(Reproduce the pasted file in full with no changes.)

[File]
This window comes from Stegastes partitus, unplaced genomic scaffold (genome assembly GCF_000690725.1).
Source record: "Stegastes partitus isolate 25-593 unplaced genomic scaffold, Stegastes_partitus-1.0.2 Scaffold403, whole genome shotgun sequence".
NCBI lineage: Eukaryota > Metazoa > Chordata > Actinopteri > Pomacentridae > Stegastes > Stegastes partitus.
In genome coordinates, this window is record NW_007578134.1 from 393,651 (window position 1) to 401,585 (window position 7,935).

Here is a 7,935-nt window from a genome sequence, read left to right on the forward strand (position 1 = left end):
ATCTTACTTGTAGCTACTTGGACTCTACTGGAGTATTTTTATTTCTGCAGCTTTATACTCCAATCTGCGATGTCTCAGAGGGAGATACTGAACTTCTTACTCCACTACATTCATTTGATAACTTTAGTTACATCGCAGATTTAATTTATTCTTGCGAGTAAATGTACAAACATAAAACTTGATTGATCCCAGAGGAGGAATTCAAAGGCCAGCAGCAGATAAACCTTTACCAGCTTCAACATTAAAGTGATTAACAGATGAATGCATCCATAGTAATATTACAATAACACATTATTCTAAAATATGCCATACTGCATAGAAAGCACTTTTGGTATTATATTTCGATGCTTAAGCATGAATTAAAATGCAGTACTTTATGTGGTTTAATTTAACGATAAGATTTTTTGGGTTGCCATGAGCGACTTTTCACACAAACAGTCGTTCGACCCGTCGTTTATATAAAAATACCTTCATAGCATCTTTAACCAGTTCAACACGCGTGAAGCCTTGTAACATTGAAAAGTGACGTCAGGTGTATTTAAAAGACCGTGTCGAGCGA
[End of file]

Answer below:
This window comes from Stegastes partitus, unplaced genomic scaffold (genome assembly GCF_000690725.1).
Source record: "Stegastes partitus isolate 25-593 unplaced genomic scaffold, Stegastes_partitus-1.0.2 Scaffold403, whole genome shotgun sequence".
NCBI lineage: Eukaryota > Metazoa > Chordata > Actinopteri > Pomacentridae > Stegastes > Stegastes partitus.
In genome coordinates, this window is record NW_007578134.1 from 393,651 (window position 1) to 401,585 (window position 7,935).

Here is a 7,935-nt window from a genome sequence, read left to right on the forward strand (position 1 = left end):
ATCTTACTTGTAGCTACTTGGACTCTACTGGAGTATTTTTATTTCTGCAGCTTTATACTCCAATCTGCGATGTCTCAGAGGGAGATACTGAACTTCTTACTCCACTACATTCATTTGATAACTTTAGTTACATCGCAGATTTAATTTATTCTTGCGAGTAAATGTACAAACATAAAACTTGATTGATCCCAGAGGAGGAATTCAAAGGCCAGCAGCAGATAAACCTTTACCAGCTTCAACATTAAAGTGATTAACAGATGAATGCATCCATAGTAATATTACAATAACACATTATTCTAAAATATGCCATACTGCATAGAAAGCACTTTTGGTATTATATTTCGATGCTTAAGCATGAATTAAAATGCAGTACTTTATGTGGTTTAATTTAACGATAAGATTTTTTGGGTTGCCATGAGCGACTTTTCACACAAACAGTCGTTCGACCCGTCGTTTATATAAAAATACCTTCATAGCATCTTTAACCAGTTCAACACGCGTGAAGCCTTGTAACATTGAAAAGTGACGTCAGGTGTATTTAAAAGACCGTGTCGAGCGA